So the two separate--but do not divorce.
Fast forward a decade. Soames wants an heir. He has a spare woman he could marry if he wants to divorce Irene. But if there's a chance that a decade of not seeing him might have dulled her animosity towards him, well, he's willing to extend the hand of friendship. Nope. Still hates him. Perhaps even more now that he's come crawling back asking to see if she'll take him back. Irene takes comfort in another Forsyte--a cousin named Jolyon. These two marry and have a son, Jon. Meanwhile, Soames remarries, a younger woman. They have a daughter, Fleur. Fast forward twenty years this time...and Fleur and Jon meet. Fleur becomes fascinated and mesmerized by Jon. And he's besotted as well.
Will Fleur and Jon marry??? Or will their families put a great big stop to this relationship.
My thoughts: I have thoughts and opinions on this one. I don't think I'm the average reader. I think the reader is supposed to sympathize with Irene. Poor, poor Irene. It's not that I sympathize with Soames. I don't. Not really. It's just that I don't think Irene is justified in her affair. To be fair, I'm not saying she needed a scarlet "A" for her chest. But still, the book presents her as if she's an angelic saint, perfectly innocent and pure and just an absolute darling. Soames, well, he's a fool undoubtedly. There are so many things that go right over his head--like the meaning of life. If there is something positive to say about him, however, he is a constant presence in his daughter's life. He loves, loves, loves, loves her. Like undoubtedly he loves her. To be fair, he might be a little too indulgent by not disciplining her. Her character, well, let's just say she's narcissistic, manipulative, a taker. What she wants, she WANTS. She reminds me a bit of Scarlett O'Hara actually.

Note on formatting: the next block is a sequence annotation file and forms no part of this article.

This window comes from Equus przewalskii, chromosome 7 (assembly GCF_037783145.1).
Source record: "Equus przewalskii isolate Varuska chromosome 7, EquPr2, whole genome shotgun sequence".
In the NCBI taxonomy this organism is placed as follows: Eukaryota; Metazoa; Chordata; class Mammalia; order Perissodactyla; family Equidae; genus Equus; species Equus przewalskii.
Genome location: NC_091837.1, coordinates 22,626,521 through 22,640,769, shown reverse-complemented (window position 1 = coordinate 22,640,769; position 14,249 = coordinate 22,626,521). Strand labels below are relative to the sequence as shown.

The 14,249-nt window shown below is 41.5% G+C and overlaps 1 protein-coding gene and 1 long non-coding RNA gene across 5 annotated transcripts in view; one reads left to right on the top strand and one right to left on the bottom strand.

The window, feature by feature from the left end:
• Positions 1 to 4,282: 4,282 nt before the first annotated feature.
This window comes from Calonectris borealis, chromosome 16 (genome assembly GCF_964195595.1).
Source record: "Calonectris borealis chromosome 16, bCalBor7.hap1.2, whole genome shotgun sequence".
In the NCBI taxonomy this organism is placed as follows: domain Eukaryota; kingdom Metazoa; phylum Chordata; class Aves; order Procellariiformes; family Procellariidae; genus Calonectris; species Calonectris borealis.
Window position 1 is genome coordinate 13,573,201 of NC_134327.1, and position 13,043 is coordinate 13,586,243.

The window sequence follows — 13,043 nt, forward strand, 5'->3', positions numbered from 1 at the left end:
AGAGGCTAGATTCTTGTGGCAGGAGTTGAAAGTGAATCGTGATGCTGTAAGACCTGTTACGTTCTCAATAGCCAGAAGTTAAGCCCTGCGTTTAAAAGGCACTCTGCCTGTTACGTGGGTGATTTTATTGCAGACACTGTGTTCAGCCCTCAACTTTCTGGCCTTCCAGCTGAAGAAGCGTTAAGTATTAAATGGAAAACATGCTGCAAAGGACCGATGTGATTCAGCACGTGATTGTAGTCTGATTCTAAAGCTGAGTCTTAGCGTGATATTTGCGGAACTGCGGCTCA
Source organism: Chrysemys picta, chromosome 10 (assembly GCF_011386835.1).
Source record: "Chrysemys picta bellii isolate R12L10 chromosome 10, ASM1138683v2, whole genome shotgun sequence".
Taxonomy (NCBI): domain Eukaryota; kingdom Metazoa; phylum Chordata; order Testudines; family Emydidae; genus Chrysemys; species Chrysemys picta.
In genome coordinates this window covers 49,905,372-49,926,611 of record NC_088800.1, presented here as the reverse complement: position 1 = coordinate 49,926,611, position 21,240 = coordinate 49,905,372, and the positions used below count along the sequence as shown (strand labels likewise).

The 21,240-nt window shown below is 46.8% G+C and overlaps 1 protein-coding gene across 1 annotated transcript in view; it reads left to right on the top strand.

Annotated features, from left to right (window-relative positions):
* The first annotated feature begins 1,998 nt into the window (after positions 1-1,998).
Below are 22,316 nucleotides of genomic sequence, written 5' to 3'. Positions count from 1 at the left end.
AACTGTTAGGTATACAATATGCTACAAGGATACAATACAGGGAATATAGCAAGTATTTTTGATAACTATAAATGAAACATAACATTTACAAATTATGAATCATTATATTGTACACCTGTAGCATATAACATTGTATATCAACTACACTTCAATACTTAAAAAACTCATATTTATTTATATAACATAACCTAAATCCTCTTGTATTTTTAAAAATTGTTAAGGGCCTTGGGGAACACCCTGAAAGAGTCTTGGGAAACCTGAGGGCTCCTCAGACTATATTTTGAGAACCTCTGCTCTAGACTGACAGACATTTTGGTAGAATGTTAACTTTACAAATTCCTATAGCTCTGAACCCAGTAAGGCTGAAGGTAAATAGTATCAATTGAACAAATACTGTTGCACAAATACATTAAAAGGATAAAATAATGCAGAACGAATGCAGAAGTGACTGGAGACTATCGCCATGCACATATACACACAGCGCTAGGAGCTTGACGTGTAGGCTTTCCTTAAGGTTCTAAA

I think my favorite characters were Jon (Jolyon III), June (in the few scenes we get), Holly (in the few scenes we get). Now that I think about it, all three of my favorite characters are half-siblings.
I don't regret my time reading this one. But this was not a novel where I found myself liking the characters. I kept reading because a) I wanted to know what happened next (would these two end up together???) b) I am STUBBORN if nothing else.
Love is no hot-house flower, but a wild plant, born of a wet night, born of an hour of sunshine; sprung from wild seed, blown along the road by a wild wind. A wild plant that, when it blooms by chance within the hedge of our gardens, we call a flower; and when it blooms outside we call a weed; but, flower or weed, whose scent and colour are always, wild!
"Love has no age, no limit, and no death."
Marriage without a decent chance of relief is only a sort of slave-owning; people oughtn't to own each other. Everybody sees that now.
"You may think you're very old," he said; "but you strike me as extremely young. To rattle ahead of everything is not a proof of maturity."
"Don't be angry, Jon dear. We can't all see people in the same light, can we? You know, I believe each of us only has about one or two people who can see the best that's in us, and bring it out. For you I think it's your mother. I once saw her looking at a letter of yours; it was wonderful to see her face. I think she's the most beautiful woman I ever saw—Age doesn't seem to touch her."
Monstrous trick, that Fate had played him! Nemesis! That old unhappy marriage! And in God's name-why? How was he to know, when he wanted Irene so violently, and she consented to be his, that she would never love him? Fleur smiled bitterly. "Tell me, didn't she spoil your life too?" June looked up. "Nobody can spoil a life, my dear. That's nonsense. Things happen, but we bob up."
© 2022 Becky Laney of Becky's Book Reviews